This paper presents an energetically derived control methodology to specify and regulate the oscillatory motion of a pneumatic hopping robot. An ideal lossless pneumatic actuation system with an inertia is shown to represent an oscillator with a stiffness, and hence frequency, related to the equilibrium pressures in the actuator. Following from an analysis of the conservative energy storage elements in the system, a control methodology is derived to sustain a specified frequency of oscillation in the presence of energy dissipation. The basic control strategy is to control the pressure in the upper chamber of the pneumatic cylinder to specify the contact time of the piston, while controlling the total conservative energy stored in the system to specify the flight time and corresponding flight height of the cylinder. The control strategy takes advantage of the natural passive dynamics of the upper chamber to provide much of the required actuation forces and natural stiffness, while the remaining forces needed to overcome the energy dissipation present in a nonideal system with losses are provided by a nonlinear control law for the charging and discharging of the lower chamber of the cylinder. Efficient hopping motion, relative to a traditional nonconservative actuator, is achieved by allowing the energy storing capability of a pneumatic actuator to store and return energy to the system at a controlled specifiable frequency. The control methodology is demonstrated through simulation and experimental results to provide accurate and repeatable hopping motion for pneumatically actuated robots in the presence of dissipative forces.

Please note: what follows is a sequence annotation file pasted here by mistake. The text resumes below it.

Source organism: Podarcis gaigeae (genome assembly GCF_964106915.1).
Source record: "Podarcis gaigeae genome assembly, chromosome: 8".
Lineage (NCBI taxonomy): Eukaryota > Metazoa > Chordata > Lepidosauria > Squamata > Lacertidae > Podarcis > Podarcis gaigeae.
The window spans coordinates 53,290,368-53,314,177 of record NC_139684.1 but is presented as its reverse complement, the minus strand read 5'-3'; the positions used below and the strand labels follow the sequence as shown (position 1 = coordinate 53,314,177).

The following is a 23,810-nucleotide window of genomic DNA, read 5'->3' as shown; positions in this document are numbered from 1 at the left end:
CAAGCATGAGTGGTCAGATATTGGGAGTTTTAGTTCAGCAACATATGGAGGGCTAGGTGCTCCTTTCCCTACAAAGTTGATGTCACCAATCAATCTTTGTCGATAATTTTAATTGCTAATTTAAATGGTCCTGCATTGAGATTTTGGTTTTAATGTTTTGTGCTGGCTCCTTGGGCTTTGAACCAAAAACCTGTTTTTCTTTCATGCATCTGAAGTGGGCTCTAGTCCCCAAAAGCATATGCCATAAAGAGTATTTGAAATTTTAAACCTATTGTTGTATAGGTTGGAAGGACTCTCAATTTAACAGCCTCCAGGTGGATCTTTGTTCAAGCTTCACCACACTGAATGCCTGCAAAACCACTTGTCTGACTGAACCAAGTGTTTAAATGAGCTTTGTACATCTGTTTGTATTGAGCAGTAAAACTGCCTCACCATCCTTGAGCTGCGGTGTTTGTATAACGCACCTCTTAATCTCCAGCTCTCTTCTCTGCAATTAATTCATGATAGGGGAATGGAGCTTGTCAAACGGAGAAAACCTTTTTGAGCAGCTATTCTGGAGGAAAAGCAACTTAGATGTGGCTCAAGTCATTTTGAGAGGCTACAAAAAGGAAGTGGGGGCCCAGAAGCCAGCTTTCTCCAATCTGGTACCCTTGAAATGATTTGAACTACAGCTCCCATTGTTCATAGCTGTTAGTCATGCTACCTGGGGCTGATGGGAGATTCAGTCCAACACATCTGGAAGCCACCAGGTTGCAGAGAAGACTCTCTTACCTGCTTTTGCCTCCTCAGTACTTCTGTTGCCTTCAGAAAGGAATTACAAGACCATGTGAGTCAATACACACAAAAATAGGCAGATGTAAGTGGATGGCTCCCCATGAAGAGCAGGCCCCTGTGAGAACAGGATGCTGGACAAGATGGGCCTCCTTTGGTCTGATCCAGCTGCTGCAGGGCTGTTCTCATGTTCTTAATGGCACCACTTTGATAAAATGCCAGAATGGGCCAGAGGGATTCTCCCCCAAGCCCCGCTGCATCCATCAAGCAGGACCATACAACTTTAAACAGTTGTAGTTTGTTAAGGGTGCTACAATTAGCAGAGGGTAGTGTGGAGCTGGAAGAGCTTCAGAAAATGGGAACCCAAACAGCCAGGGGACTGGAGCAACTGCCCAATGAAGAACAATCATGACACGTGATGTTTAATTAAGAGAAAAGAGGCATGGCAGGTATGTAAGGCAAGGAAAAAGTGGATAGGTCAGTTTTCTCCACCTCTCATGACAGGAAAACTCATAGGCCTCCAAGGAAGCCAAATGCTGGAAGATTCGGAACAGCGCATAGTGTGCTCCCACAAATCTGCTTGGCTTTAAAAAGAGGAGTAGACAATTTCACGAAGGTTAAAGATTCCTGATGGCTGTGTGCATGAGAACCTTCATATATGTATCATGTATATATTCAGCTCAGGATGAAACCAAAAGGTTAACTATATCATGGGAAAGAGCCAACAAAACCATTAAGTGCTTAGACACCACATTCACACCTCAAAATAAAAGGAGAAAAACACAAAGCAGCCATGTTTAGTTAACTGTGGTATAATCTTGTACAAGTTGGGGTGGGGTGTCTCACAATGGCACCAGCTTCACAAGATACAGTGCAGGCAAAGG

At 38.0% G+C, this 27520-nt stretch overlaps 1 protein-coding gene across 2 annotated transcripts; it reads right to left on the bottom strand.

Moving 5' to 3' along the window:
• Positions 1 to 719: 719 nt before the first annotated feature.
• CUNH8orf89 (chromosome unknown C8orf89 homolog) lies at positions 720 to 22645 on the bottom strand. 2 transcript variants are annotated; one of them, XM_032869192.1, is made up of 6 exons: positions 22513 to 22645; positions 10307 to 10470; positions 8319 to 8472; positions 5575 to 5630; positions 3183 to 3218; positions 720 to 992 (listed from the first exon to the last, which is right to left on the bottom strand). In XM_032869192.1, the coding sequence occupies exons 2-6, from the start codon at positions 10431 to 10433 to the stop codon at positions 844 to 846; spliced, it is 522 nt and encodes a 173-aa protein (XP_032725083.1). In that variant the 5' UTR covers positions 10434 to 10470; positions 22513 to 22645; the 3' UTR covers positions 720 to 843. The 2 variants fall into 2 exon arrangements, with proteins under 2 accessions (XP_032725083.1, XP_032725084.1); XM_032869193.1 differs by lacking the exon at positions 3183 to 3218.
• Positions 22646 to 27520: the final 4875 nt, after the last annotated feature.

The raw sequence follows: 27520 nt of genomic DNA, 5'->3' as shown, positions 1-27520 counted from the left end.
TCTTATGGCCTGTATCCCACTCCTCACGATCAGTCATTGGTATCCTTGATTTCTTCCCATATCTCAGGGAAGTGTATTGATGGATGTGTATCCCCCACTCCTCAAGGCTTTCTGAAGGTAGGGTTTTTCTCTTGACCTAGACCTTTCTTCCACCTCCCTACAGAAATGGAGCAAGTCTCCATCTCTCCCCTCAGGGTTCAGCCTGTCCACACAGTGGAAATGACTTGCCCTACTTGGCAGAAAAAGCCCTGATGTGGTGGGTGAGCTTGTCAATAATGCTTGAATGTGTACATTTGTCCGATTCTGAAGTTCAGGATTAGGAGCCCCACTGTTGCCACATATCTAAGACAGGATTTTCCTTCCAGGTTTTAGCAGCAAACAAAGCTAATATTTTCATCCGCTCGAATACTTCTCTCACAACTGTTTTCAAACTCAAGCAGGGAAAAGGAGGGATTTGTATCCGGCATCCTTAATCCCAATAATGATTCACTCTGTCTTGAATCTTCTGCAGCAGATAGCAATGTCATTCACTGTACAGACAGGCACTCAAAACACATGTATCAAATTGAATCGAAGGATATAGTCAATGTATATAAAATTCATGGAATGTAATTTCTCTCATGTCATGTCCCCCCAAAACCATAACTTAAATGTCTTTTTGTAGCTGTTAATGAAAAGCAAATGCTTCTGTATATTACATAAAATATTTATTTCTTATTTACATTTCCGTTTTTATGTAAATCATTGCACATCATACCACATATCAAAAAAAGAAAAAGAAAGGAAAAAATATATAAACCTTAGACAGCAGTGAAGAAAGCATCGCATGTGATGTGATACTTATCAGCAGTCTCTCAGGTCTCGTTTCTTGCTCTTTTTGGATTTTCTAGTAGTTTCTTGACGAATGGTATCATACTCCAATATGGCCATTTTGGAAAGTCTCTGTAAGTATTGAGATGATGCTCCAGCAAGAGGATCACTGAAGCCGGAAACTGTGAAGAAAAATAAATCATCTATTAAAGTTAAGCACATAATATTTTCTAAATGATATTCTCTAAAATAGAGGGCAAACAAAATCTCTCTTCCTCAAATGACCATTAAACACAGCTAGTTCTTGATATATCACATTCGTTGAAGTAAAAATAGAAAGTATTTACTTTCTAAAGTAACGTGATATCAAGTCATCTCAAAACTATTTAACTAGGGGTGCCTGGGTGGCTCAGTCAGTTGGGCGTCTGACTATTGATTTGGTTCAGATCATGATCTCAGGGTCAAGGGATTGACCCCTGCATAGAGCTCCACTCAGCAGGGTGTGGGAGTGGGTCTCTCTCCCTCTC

An Energetic Control Methodology for Exploiting the Passive Dynamics of Pneumatically Actuated Hopping
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Zhu, Y., and Barth, E. J. (June 4, 2008). "An Energetic Control Methodology for Exploiting the Passive Dynamics of Pneumatically Actuated Hopping." ASME. J. Dyn. Sys., Meas., Control. July 2008; 130(4): 041004. https://doi.org/10.1115/1.2907355
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